Acclimating to Buenos Aires

Me and my new friend/co-worker, Miguel, transplanting swiss chard seedlings into larger pots

Three weeks ago, I arrived in Buenos Aires, Argentina to start my internship in the urban agriculture sector of the city’s environmental protection agency. I’m amazed by how familiar living in this city feels, despite every daily interaction ending in complete confusion. Hypothesis: is it the language barrier? College student incompetence? Por qué no los dos?

I’ve decided to maintain a running list of the times I’ve felt lost since arriving:

-learning to turn on the pilot light of a water heater

-taking 30 minutes (and 12 matches) to figure out how to light a gas stove while facetiming my landlord for help

-looking really dumb while trying to buy fruit in a verdulería — do you pick out the fruit yourself or wait for the employee to pick up the fruit?! Answer: you wait.

-how to make an “@” sign on a computer keyboard designed to type in Spanish

Having lived in the U.S. my whole life, I take so many daily actions for fact. Talking to a fruit attendant, metro station employee or ice cream parlor scooper is seeped in its own cultural shocks and the smallest customs have taken twice the time to decipher.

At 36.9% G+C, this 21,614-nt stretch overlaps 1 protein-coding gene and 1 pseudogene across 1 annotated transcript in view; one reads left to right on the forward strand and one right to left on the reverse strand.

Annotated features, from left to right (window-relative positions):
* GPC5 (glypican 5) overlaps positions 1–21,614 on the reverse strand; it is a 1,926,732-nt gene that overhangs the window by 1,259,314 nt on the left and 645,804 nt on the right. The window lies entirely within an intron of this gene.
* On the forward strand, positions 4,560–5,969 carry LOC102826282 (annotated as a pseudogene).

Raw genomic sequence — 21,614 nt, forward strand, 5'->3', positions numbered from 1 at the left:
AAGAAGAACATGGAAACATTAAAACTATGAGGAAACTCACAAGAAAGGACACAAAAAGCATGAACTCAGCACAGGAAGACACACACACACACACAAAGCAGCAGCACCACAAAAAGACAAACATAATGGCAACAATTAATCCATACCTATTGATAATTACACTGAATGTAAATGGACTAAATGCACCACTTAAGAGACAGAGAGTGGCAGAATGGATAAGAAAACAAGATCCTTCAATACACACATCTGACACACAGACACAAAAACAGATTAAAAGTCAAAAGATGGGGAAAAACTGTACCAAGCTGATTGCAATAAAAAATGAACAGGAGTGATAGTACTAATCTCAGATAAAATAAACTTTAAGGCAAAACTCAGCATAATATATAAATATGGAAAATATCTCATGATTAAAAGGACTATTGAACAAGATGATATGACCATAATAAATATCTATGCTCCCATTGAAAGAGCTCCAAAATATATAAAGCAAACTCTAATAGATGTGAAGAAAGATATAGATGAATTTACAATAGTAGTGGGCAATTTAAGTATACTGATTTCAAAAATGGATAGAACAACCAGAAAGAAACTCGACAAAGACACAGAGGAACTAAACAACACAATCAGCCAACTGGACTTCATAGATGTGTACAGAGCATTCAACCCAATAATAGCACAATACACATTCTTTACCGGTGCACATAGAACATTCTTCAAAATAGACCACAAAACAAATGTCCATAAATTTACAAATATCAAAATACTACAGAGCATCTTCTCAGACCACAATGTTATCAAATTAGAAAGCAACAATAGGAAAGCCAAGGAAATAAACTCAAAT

All day in the office, maté, a caffeinated South American tea, is passed around to each person in the traditional wooden cup with a metal straw. Did you know that you’re supposed to finish the cup before passing it to the next person, not just take a single sip? The cup’s owner then refills it with hot water and passes it to the next lucky recipient. Argentinian culture is incredibly communal, sometimes making me feel like a cold fish. Throw in the thick Argentinian accent and I’ve ended up with a lot of comedic hand gestures and laughter.

Yet conversations other agency employees during lunch feels completely commonplace: they love the same things I do, from geeking out over our favorite Netflix’s Chef’s Table episodes to discussing the medicinal properties of spices used in Indian cuisine. I’ve loved spending my afternoons transplanting seedlings in the greenhouse, and picking lettuce from the hydroponic educational garden for dinner. They react shockingly well to my constant questioning about the efficacy of environmental work in the private versus public sectors. Obsession over food and sustainability has no borders and for that I am grateful.


Written by Alexandra Nguyen-Phuc ’18, Earth Systems major, FSI Global Policy Intern at Experiencia Buenos Aires Internacional.